Illustration II: Suppose, again hypothetically, that the rate of CGST is 10% and that of SGST is 10%. When an advertising company located in Mumbai supplies advertising services to a company manufacturing soap also located within the State of Maharashtra for, let us say Rs. 100, the ad company would charge CGST of Rs. 10 as well as SGST of Rs. 10 to the basic value of the service. He would be required to deposit the CGST component into a Central Government account while the SGST portion into the account of the concerned State Government. Of course, he need not again actually pay Rs. 20 (Rs. 10+Rs. 10) in cash as it would be entitled to set-off this liability against the CGST or SGST paid on his purchase (say, of inputs such as stationery, office equipment, services of an artist etc). But for paying CGST he would be allowed to use only the credit of CGST paid on its purchase while for SGST he can utilise the credit of SGST alone. In other words, CGST credit cannot, in general, be used for payment of SGST. Nor can SGST credit be used for payment of CGST.

Q 12. What are the benefits which the Country will accrue from GST?
Ans. Introduction of GST would be a very significant step in the field of indirect tax reforms in India. By amalgamating a large number of Central and State taxes into a single tax and allowing set-off of prior-stage taxes, it would mitigate the ill effects of cascading and pave the way for a common national market. For the consumers, the biggest gain would be in terms of a reduction in the overall tax burden on goods, which is currently estimated at 25%-30%. Introduction of GST would also make our products competitive in the domestic and international markets. Studies show that this would instantly spur economic growth. There may also be revenue gain for the Centre and the States due to widening of the tax base, increase in trade volumes and improved 10 tax compliance. Last but not the least, this tax, because of its transparent character, would be easier to administer.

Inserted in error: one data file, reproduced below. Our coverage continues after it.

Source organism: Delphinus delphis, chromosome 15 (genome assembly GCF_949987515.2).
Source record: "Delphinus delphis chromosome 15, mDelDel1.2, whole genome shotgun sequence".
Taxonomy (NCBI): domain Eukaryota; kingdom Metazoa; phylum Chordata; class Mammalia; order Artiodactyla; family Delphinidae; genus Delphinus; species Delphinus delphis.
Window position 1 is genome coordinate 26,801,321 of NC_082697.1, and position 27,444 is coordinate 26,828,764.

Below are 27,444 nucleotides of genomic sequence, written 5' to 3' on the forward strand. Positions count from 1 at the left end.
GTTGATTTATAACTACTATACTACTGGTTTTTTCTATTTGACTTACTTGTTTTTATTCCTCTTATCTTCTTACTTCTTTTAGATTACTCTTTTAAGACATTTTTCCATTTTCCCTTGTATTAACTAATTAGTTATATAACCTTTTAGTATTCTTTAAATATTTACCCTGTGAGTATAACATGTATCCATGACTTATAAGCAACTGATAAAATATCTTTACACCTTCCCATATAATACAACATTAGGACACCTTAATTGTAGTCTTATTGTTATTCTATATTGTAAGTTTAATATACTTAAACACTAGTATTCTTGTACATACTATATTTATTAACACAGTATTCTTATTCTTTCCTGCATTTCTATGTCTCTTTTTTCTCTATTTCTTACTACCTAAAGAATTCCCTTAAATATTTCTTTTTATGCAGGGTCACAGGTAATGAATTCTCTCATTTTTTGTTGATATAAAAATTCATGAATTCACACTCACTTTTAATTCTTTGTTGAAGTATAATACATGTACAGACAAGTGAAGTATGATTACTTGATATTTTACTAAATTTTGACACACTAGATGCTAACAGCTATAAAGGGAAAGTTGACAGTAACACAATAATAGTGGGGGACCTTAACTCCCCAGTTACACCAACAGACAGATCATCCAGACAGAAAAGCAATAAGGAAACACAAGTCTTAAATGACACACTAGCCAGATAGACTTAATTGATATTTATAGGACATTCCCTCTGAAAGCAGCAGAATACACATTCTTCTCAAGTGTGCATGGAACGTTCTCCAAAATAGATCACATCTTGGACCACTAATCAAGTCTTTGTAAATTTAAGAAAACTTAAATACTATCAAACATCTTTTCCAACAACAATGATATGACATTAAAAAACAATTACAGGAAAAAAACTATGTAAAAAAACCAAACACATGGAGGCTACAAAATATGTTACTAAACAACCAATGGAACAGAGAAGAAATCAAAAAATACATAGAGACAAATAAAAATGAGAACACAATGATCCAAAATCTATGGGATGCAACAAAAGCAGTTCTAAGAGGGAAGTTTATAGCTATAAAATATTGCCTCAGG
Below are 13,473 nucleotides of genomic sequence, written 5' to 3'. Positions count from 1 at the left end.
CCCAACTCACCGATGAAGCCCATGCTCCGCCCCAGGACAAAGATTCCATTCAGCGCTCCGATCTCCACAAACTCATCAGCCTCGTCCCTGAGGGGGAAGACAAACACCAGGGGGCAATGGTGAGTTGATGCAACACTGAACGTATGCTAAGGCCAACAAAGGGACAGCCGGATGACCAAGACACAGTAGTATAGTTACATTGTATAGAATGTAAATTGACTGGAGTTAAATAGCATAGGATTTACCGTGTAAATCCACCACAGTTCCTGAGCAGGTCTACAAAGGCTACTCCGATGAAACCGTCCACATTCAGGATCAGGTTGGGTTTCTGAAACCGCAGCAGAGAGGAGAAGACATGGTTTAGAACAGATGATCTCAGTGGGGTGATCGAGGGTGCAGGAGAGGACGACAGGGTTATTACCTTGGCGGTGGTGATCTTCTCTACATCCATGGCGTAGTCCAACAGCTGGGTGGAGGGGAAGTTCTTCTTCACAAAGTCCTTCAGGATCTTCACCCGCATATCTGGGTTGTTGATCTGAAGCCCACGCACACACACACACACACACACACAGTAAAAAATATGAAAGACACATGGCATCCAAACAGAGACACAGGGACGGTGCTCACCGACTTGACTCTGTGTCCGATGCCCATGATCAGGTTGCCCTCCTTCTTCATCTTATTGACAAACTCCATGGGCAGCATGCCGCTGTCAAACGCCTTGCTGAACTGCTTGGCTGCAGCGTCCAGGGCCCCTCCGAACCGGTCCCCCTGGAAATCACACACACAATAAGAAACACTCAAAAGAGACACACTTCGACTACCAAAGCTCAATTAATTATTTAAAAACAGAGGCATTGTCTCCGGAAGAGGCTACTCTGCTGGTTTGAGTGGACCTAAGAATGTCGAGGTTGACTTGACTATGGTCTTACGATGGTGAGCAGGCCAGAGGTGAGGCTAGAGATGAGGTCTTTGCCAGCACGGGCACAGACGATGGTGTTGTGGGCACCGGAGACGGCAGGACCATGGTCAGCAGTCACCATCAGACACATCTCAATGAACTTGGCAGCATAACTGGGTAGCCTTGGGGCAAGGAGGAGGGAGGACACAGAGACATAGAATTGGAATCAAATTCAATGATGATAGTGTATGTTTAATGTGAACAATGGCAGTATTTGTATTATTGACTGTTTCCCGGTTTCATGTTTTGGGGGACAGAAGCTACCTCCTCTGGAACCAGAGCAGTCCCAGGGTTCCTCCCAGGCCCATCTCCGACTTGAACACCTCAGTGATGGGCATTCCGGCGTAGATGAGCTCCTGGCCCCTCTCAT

Q 13. What is IGST?